The logical default:
Recently a kind friend produced data that superficially seemed to support what I have been saying all along: the population that marries no kin dies.  But on closer inspection I saw that the results were ambiguous.  There was an alternative explanation.  Sufficient data might have been conclusive, but what was given was no hard proof. 

Then I reflected that I shouldn’t have to prove anything.  Our ancestors married kin for eons, and here we are.  So it works.  It positively works.  You can do that.  Over the past few generations most people in the developed world have shunned marrying kin.  It’s a teaching to the discredited school called “Eugenics,” and the horrors of Nazi Germany can be in large part attributed to that school.  I should have thought that was enough to induce a powerful prejudice against eugenics right from the start.  They taught you must not marry outside your “race” – whatever that word means to you.  That would seem harmless.  Our ancestors didn’t do a whole lot of it, so it can’t be necessary.  Secondary prejudice has done a lot of harm, but the actual lack of such matches is tolerable.  And eugenics taught you must never marry kin.  That one we clutch to out bosoms.  But it has never really been proven.  And making such a profound change as going from always kin to never kin, even if you knew nothing else at all, is obviously dangerous.  At best you cannot know where it leads. 

Compare that with the flu.  Something less than a century ago there was an epidemic of Spanish flu.  It was called that because Spain was the only country in which the authorities did not panic and suppress the information that there was a serious flu pandemic.  What in the world can they have been thinking? 

There is a clear danger against which the only conceivable protection is knowledge that it is there and prudent precautions against it taken by individuals, and they suppress the information.  Are they trying to kill us all? 

Spanish flu was quite simply the worst thing that ever happened.  It killed more otherwise healthy and happy people than any other event in history.  But the fact remains that most people who got it did survive.

It’s different with bird flu.  There is a strain of H5B1 virus that does kill most of the people who get it.  The idea that it is so bad has been discounted without evidence.  But one expert is quoted as saying, “You walk into a poultry house and everything is dead.”  It would take a lot to reassure me after that one. 

Bird flu doesn’t get around between people all that well.  I think there is one case where a man died of it while it was wiping out birds on the other side of a river.  He had not been around birds.  He probably got it from a person.  But it is rare.

Then a few years ago it became evident that there were five different mutations in the virus that had occurred in the wild.  If they all got into one virus, then it would be expected to transmit easily between people.  Within a few days most of the world would be dead of the virus and the rest would have serious problems from the disruption of things like the food supply.  I stocked up on enough food to last a few weeks and maybe some gas to cook it with and some water.  The crisis passed.  I ate the food.  I still have a couple small tanks of cooking gas.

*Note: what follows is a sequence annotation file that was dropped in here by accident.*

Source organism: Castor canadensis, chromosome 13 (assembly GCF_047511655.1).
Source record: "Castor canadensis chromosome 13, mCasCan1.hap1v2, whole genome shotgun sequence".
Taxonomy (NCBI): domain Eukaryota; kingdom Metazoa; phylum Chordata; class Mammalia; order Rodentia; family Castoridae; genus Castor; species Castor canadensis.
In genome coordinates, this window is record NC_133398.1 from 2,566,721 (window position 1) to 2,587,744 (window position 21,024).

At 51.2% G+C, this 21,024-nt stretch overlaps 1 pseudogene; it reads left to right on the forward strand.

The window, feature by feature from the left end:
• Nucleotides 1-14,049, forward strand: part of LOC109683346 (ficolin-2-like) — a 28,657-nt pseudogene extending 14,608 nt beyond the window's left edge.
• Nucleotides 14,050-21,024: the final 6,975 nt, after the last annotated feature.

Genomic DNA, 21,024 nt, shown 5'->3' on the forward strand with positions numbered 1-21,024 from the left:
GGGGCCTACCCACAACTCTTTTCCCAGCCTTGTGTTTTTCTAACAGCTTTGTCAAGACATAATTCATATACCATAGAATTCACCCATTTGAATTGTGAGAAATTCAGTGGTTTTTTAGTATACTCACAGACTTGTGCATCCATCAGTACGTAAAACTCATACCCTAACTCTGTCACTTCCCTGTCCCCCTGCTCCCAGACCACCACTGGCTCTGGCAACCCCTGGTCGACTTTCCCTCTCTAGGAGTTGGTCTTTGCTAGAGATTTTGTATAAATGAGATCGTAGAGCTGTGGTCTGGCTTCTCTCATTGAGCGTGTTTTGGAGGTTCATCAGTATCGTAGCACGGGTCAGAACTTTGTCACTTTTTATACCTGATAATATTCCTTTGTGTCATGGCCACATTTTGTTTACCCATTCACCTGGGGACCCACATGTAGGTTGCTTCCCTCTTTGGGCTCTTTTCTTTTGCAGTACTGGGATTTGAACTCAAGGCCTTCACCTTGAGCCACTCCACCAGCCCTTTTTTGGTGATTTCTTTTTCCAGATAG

Not content to watch and see if nature would let all five mutations get together, some people went ahead and did the genetic work to put them together.  Sure enough the virus was easily transmitted between ferrets, the animal that is the best model for flu transmission resembling that in humans.  (Flu Papers Warrant Full Publication NATURE vol. 482 no. 7386 February 23, 2012 page 439)  There was a flap.  Some people thought that the paper should be suppressed lest some diabolical fiend make the virus and release it into the world.

It’s a little late.  The mutations were published years ago.  The technique of splicing them together is standard.  The fiend has had everything he needed for a long time.  The only news is that, yes, it would probably work.  And that news is already on the headlines.  Nonetheless there are serious meetings trying to decide whether the benefits of publishing the paper such as increasing knowledge of just what we might be up against, outweigh the risk of saving the fiend a little trouble getting it all together. 

It may be regrettable that infectious disease is not subject to the same restrictions as say you to make an atomic bomb.  Maybe some knowledge is just too dangerous to be made public just as some knowledge is just too vital to be left lying.  But at least they are talking about it.  And in the meantime the default is to keep it hushed up until they are sure.  That’s the right default. 

But the issue of marrying kin is far more important that bird flu.  Nobody, not even I, expects an epidemic of a virus simply to exterminate us.  A fair number of people do survive, and in a few weeks it will all be over if it happens at all. 

So the right default, the prudent choice, must be to assume that marrying kin is the way to go until lots and lots of research and public debate have been done.  Then maybe, just maybe, some advantage of abandoning it would be seen to outweigh some small but inevitable residual risk.  That is unless the evidence continues to point the way the evidence now points, in which case at least people ought to know the consequences of their actions. 

But that is not the way it is playing out.

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